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Director: Faith Hubley
Release Date: 1993
Rating: ★★★★
Review:

Cloudland © Faith HubleyIn ‘Tall Time Tales’ Hubley had illustrated ‘dream time’, a concept from aboriginal mythology.

In ‘Cloudland’ she returns to the aboriginal mythology, illustrating three more concepts: 1. a creation myth, in which the sun woman wakes up the earth, 2. the story of hunger at the land of plenty, and 3. Gifts from the ancestors. Like in ‘Upside down‘ and ‘Tall Time Tales‘ the episodes are announced by a voice over (this time her daughter Emily’s) telling their titles.

Hubley’s style is particularly fit for mythology, and this film doesn’t disappoint. Especially, the creation myth is wonderfully done, yet the best part is the story of hunger, with its remarkably straightforward story. This part also features the most elaborate animation, on a bird, a kangaroo and a turtle. Most of the film, however, is filled with Faith Hubley’s characteristic primitive-looking things and beings, which vibrate, move, morph and dance in short and simple animation cycles.

Watch ‘Cloudland’ yourself and tell me what you think:

 

‘Cloudland’ is available on the DVD ‘The Hubley Collection Volume 1’

Director: Faith Hubley
Release Date: 1990
Rating: ★★★½
Review:

Amazonia © Faith HubleyWith Amazonia Faith Hubley returns to her favorite subject, mythology, telling three myths from this area.

The first is a creation myth in which the moon goddess creates life, but is envied by two other god-like creatures. Unfortunately, it’s far from clear what’s happening during this part.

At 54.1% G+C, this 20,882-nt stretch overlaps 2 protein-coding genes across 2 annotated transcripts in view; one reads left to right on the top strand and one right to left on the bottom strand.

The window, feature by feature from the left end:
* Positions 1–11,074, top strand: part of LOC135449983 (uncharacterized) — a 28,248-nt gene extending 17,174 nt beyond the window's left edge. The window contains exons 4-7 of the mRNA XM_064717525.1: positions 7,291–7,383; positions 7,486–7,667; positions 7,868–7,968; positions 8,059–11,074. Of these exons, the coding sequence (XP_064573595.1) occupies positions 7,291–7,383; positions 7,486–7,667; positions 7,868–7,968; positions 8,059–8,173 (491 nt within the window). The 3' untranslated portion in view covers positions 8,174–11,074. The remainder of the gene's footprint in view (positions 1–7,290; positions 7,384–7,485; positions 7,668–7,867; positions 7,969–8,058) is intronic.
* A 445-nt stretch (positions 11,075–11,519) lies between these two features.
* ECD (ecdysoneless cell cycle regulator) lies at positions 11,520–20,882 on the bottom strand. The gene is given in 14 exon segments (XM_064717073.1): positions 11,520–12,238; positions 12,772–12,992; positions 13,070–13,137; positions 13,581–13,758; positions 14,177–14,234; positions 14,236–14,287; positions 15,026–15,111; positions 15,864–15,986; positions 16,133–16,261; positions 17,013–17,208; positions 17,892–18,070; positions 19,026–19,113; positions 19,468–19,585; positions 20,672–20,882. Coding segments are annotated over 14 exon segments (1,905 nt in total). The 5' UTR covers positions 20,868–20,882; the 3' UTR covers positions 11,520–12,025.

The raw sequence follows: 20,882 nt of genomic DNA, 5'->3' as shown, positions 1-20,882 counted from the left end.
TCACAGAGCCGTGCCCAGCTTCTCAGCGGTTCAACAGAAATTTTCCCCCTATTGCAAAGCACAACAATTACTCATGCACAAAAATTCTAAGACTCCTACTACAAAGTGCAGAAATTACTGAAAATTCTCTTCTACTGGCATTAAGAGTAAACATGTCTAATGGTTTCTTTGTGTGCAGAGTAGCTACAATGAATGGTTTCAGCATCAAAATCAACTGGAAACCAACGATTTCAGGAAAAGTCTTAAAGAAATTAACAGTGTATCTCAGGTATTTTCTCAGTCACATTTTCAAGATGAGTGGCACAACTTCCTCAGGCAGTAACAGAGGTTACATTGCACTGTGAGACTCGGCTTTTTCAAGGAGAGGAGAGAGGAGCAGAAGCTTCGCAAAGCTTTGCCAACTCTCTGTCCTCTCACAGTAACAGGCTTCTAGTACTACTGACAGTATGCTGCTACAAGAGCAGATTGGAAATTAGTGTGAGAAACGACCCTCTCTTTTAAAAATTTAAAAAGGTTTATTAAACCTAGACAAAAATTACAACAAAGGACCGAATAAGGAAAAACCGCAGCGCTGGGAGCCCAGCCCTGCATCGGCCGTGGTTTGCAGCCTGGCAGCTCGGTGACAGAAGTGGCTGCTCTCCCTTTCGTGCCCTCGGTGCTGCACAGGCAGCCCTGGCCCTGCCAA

Much clearer is the second part, which tells about a clever and hungry tortoise, who defeats a jaguar, a fox and a deer by outsmarting them, and then devouring them… This is a surprisingly funny sequence for a Faith Hubley film, whose style normally is more poetic than anything else.

The last myth is the only one to use a piece of dialogue: we hear Dizzy Gillespie say “One day, when there are no trees left, the heavens will fall and the people will be destroyed.” This part is clearly against deforestation, but also shows that nature will doubtless survive mankind.

Hubley’s magical animation style enhances the mythical atmosphere, as does Don Christensen’s music. The complete film is very beautiful and poetic.

‘Amazonia’ is available on the DVD ‘The Hubley Collection Volume 1’

Director: Émile Cohl
Release Date:  June 21, 1910
Rating: ★★★★½
Review:

Les douze travaux d'Hercule © Émile Cohl‘Les douze travaux d’Hercule’ is a funny re-telling of the twelve labors of Hercules.

In Émile Cohl’s cut-out film Hercules is a rather fat man with quite a stupid look on his face, and the way in which he does the twelve labors is devoid of all realism. For example, every scene ends with hercules leaving the scene flying. Because of its comic character and silly animation, the film is quite entertaining.

The short even contains a novelty: in ‘la ceinture d’Hyppolyte’ Cohl suggests a fight between Hercules and the Amazones by showing 37 frames of pure abstract shapes, which are held for only 1 to 2 frames, giving the viewer an impression of a series of explosions. This comic device of abstract images suggesting a fight most probably had never been used on the animated screen before. But of course would be repeated in many cartoons after. The cut-out shapes are similar to those of artist Jean Arp, whose much more famous work is of a later date.

Watch ‘Les douze travaux d’Hercule ‘ yourself and tell me what you think:

‘Les douze travaux d’Hercule ‘ is available on the DVDs ‘Émile Cohl – L’agitateur aux mille images’

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